Iread this article from the AP entitled “Most Americans can’t name one Supreme Court justice”. I always find these interesting (there are always articles about how dumb we are around geography, civics, etc.). Anyway, the article (pasted below) says that 2/3 of Americans couldn’t name a single Supreme Court Justice. At the end of the article, there is a series of other questions that people were asked about US History and the responses were sobering. Anyway, how many Supreme Court Justices can you name?

Wed Jun 2, 1:33 pm ET
As Congress gears up to do battle over Elena Kagan’s nomination to the Supreme Court, Americans are struggling to identify the names of her would-be colleagues, according to a new survey released by the legal information website Two-thirds of the 1,000 American adults polled couldn’t name a single current justice, and just 1 percent were able to name all nine sitting justices. Many respondents believed that retired justices Sandra Day O’Connor and David Souter continue to sit on the court.
The largest proportion of respondents were able to name Clarence Thomas, at 19 percent; Chief Justice John Roberts was next with 16 percent. Bringing up the rear were Anthony Kennedy — the pivotal swing vote in many high court decisions — with 6 percent, and Stephen Breyer, who rang a bell with just 3 percent of respondents, despite sitting on the court for 16 years now.
Findlaw columnist Michael C. Dorf, who once clerked on the high court, cautioned in FindLaw’s news release that too much can be made of such low numbers, since the court usually acts “as a collective body” in altering the terms of legal and public debate. “After their 15 minutes before the Senate Judiciary Committee are up, Supreme Court justices rarely appear on television,” he noted. “What is a source for concern are polls consistently showing that many Americans are unfamiliar with basic features of our constitutional system.”
He has a point. A recent poll gauging U.S. knowledge of civics and Revolutionary-era history pointed up all sorts of sobering gaps. The American Revolution Center sponsored a national survey of 1,001 U.S. adults who took a multiple choice test. Before the test, 89 percent of respondents expressed confidence they could pass it; 83 percent went on to fail. Among the findings:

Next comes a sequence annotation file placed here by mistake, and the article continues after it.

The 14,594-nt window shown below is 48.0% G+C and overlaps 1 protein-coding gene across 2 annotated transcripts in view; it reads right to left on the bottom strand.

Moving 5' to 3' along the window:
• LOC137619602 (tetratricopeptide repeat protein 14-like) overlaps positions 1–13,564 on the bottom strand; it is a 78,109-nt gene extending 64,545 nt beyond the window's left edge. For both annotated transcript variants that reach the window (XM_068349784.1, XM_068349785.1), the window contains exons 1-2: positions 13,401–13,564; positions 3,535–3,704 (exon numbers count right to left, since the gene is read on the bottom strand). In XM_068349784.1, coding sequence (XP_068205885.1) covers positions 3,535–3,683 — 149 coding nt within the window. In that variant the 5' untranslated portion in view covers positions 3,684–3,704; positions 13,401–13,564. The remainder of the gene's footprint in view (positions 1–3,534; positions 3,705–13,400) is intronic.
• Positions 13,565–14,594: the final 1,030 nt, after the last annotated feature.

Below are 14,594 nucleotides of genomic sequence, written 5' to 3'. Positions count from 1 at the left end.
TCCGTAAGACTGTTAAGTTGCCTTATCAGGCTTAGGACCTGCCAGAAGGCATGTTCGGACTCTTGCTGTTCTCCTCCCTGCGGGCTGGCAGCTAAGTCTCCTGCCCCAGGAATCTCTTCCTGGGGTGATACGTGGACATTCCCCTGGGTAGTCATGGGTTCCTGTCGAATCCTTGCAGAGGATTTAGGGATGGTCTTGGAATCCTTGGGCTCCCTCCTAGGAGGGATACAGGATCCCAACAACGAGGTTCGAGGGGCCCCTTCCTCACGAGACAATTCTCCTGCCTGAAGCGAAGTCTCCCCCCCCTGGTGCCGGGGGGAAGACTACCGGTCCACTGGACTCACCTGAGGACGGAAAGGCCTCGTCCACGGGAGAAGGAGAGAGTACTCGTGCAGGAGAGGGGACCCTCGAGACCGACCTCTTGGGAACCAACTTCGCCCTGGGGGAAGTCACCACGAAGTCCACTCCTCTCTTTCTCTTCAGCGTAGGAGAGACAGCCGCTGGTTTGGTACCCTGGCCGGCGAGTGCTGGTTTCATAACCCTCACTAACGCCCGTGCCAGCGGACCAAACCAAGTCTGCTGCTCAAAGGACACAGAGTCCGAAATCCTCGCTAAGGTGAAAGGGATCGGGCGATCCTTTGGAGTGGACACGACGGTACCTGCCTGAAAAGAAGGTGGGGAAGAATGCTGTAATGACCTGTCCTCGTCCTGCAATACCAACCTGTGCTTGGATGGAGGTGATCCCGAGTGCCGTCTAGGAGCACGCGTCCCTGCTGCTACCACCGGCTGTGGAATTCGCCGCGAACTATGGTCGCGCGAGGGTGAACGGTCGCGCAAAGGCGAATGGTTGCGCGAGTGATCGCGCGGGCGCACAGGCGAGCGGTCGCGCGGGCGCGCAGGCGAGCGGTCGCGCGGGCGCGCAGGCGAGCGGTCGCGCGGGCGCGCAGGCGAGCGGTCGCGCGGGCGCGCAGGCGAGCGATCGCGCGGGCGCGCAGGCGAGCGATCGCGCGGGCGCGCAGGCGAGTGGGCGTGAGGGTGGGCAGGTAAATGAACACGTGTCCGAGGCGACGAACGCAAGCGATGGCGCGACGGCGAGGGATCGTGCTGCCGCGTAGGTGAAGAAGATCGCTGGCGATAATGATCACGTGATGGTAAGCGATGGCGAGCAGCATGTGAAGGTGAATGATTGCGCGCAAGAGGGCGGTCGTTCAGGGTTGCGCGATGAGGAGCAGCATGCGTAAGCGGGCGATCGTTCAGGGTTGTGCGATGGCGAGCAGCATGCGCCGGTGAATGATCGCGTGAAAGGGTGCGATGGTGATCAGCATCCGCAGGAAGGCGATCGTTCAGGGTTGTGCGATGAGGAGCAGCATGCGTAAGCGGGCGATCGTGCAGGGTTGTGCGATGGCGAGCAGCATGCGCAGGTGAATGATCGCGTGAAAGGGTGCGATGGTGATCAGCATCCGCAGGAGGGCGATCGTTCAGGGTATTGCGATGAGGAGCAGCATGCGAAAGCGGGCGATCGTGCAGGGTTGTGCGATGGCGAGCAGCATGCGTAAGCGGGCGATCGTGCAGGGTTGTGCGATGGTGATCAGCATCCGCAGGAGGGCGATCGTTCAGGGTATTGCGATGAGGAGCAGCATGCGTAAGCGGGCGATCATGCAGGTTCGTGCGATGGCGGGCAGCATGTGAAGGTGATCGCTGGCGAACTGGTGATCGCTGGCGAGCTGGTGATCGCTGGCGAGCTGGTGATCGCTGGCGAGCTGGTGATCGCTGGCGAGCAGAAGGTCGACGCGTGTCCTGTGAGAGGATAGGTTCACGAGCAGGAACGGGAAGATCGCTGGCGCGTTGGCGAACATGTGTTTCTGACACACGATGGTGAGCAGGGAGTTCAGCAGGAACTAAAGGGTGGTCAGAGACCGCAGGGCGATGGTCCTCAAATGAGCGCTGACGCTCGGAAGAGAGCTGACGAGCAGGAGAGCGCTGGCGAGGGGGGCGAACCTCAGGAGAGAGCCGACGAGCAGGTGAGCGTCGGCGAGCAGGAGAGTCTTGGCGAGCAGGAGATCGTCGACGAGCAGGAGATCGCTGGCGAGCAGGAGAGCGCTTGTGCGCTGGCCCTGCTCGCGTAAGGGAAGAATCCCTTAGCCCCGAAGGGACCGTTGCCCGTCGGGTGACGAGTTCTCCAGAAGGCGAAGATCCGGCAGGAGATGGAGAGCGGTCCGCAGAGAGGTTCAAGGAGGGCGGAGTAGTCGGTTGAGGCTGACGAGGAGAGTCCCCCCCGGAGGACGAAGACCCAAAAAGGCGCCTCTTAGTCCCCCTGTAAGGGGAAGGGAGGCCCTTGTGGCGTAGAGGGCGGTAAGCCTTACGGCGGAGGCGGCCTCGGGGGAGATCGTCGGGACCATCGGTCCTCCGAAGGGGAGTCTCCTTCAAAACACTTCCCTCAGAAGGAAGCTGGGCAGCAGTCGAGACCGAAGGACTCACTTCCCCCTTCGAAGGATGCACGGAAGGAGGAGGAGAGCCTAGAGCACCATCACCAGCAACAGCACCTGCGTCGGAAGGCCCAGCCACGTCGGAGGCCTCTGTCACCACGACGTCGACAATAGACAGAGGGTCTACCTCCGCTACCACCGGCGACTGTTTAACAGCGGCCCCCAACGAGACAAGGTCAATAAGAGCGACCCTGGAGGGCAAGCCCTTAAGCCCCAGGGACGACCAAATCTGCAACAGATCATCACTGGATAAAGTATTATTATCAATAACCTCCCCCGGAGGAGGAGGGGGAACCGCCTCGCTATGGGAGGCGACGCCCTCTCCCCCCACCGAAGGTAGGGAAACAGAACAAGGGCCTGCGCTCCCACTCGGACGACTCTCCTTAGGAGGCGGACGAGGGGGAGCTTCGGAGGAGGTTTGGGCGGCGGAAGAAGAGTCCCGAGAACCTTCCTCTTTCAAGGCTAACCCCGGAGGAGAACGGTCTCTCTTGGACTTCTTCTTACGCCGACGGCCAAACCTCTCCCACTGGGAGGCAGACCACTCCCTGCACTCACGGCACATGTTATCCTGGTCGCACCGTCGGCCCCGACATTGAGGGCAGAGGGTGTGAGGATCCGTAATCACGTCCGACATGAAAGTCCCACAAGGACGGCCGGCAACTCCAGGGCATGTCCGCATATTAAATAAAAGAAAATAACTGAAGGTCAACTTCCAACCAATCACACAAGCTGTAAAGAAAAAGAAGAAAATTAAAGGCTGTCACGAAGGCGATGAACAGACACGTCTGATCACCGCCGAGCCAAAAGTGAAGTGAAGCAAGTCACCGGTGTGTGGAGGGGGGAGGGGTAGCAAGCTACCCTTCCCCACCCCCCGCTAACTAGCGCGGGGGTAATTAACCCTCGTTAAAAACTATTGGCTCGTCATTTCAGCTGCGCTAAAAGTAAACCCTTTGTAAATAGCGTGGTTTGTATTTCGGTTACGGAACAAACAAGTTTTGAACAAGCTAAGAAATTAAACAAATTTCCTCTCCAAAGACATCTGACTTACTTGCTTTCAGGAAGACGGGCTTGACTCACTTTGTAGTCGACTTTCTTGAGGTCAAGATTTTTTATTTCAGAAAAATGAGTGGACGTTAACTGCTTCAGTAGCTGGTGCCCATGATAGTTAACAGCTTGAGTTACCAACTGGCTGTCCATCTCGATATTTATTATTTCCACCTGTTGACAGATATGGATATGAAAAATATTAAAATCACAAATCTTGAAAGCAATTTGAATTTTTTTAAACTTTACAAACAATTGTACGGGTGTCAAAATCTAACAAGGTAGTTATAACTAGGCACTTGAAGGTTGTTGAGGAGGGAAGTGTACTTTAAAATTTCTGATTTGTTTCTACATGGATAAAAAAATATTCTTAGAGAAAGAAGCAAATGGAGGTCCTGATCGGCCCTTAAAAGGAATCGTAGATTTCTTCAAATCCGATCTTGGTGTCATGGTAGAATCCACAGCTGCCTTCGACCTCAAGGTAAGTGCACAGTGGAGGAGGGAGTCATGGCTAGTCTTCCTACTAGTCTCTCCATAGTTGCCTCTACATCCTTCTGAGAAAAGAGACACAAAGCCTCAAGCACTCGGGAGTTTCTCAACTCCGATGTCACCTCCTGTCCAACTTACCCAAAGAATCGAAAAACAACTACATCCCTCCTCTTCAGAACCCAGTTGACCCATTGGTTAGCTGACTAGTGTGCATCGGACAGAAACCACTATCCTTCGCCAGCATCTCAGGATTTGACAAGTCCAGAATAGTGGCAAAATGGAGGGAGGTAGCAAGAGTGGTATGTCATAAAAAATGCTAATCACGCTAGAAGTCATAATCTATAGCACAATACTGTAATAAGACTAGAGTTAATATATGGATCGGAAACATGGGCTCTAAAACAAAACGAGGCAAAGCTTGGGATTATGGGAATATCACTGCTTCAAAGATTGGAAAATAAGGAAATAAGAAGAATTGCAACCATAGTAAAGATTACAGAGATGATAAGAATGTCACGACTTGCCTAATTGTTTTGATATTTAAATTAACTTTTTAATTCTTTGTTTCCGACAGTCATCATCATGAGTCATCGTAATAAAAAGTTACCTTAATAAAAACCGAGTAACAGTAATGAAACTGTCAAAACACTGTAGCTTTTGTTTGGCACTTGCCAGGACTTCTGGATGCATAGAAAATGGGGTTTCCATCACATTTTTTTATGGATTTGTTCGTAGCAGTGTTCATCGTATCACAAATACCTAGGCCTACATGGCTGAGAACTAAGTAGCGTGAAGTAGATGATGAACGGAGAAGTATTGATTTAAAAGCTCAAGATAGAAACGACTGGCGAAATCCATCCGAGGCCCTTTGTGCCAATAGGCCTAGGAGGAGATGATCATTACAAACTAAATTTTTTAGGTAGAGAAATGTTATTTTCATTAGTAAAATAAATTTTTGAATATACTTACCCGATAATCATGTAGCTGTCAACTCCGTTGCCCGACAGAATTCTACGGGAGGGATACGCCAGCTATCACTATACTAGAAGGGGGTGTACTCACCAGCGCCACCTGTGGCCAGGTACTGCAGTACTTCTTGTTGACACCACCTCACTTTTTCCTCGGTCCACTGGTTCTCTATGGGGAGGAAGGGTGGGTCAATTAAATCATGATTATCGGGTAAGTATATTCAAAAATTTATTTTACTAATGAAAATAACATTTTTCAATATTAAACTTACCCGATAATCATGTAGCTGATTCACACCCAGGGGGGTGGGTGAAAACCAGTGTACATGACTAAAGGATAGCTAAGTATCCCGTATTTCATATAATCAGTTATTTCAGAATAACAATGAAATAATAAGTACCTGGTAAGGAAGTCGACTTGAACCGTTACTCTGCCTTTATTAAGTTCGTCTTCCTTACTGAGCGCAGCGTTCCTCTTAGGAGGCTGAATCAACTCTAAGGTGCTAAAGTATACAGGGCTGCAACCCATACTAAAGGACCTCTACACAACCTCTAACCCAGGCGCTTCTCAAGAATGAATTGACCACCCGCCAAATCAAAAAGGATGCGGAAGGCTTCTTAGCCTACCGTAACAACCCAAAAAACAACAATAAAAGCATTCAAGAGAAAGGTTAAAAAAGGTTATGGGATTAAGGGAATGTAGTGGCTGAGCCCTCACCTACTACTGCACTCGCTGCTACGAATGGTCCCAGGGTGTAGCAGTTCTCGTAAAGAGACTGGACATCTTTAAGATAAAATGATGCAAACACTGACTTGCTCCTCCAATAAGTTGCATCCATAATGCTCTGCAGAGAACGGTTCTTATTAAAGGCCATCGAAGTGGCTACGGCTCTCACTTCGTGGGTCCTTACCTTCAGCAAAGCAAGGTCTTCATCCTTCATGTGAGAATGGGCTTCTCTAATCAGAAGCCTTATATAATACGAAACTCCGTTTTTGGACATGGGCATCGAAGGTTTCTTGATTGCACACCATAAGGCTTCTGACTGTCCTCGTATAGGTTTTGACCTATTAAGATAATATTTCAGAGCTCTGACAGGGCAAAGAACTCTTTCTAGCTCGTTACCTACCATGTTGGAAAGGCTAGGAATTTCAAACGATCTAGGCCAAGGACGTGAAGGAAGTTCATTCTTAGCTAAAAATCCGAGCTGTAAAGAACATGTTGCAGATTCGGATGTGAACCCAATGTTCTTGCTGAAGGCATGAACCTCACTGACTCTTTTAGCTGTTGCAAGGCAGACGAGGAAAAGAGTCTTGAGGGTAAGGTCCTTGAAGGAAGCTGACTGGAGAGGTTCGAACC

• More Americans could identify Michael Jackson as the composer of “Beat It” and “Billie Jean” than could identify the Bill of Rights as a body of amendments to the Constitution.
• More than 50 percent of respondents attributed the quote “From each according to his ability to each according to his needs” to either Thomas Paine, George Washington or President Obama. The quote is from Karl Marx, author of “The Communist Manifesto.”
• More than a third did not know the century in which the American Revolution took place, and half of respondents believed that either the Civil War, the Emancipation Proclamation or the War of 1812 occurred before the American Revolution.
• With a political movement now claiming the mantle of the Revolutionary-era Tea Party, more than half of respondents misidentified the outcome of the 18th-century agitation as a repeal of taxes, rather than as a key mobilization of popular resistance to British colonial rule.
• A third mistakenly believed that the Bill of Rights does not guarantee a right to a trial by jury, while 40 percent mistakenly thought that it did secure the right to vote.
• More than half misidentified the system of government established in the Constitution as a direct democracy, rather than a republic-a question that must be answered correctly by immigrants qualifying for U.S. citizenship.
You can take the quiz yourself on the American Revolution Center website.
The one bit of good news in the poll was that more than 90 percent of the respondents agreed that it’s important to know the history and principles of the American Revolution.
[Photos: See more moments with nominee Elena Kagan]
Maybe Stephen Breyer can raise his public profile by anointing himself the nation’s civic commissar, and mandating that everyone passing a basic knowledge test be rewarded with a puppy. After all, as matters stand, no one’s going to be able to dispute that he has the authority to do it under the Constitution.
— Chris Lehmann is deputy editor of the Yahoo! News blog.